Thursday, December 5, 2013

Money Wisdom #228

"...theories of value have (at least since the '60's) been swinging back between two equally unsatisfactory poles: on the one hand, a warmed-over economism that makes 'value' simply the measure of individual desire; on the other, some variant of Saussurean 'meaningful difference.'... ...In either case, what's being evaluated is essentially static. Economism tends to reify everything in sight, reducing complex social relations between people - understandings about property rights, honour or social standing - into objects that individual actors can then seek to acquire. To turn something into a thing is, normally, to stop it in motion; not surprising, then, that such approaches usually have little place for creativity or even, unless forced, production. Saussurean Structuralism on the other hand ascribes value not to things but to abstract categories - these categories together make up a larger code of meaning. But Saussure himself insisted quite explicitly that this code has to be treated as if it existed outside of action, change, and time. Linguistics. he argued, draws its material from particular acts of speech but language, the rules of grammar, codes of meaning, and so on that make speech comprehensible. While speech (parole) exists in time and is always changing, language (langue) - 'the code' - has to be treated as 'synchronic', as if it existed in a kind of transcendent moment outside it."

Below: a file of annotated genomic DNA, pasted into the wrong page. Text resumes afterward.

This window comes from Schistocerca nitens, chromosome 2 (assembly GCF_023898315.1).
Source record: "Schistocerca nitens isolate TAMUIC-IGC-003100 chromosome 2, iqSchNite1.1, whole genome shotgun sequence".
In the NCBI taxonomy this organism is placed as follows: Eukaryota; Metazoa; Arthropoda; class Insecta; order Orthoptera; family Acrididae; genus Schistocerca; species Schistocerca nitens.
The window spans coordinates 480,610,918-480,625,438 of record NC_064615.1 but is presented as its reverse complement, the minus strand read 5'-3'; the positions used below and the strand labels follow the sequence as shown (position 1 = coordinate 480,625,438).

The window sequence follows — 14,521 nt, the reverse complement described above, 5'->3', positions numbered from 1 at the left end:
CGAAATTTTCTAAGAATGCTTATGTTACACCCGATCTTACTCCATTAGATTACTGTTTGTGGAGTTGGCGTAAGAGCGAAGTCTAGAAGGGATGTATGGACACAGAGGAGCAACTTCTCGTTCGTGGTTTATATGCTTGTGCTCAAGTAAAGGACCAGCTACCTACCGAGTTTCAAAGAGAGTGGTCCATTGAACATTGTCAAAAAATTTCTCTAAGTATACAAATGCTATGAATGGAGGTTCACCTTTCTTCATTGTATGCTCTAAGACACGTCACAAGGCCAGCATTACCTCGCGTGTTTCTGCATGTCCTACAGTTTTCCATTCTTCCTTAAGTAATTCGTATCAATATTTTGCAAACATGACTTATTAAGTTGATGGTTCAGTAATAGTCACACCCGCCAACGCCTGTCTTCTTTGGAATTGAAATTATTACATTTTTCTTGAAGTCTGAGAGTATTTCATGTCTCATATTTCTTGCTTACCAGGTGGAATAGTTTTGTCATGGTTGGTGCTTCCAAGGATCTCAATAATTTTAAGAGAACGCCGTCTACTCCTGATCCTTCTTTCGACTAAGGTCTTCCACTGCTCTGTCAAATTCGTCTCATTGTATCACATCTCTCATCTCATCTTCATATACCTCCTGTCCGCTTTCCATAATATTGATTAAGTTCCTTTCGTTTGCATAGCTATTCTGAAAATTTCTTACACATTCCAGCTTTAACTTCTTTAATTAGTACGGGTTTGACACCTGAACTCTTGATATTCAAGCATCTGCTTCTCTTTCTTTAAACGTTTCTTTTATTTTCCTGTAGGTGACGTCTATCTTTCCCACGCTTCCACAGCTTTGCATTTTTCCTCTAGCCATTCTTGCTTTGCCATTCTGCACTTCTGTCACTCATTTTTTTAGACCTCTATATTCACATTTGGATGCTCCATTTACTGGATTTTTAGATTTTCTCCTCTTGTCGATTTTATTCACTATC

David Graeber Toward an Anthropological Theory of Value - The False Coin of Our Own Dreams (2001) p.46

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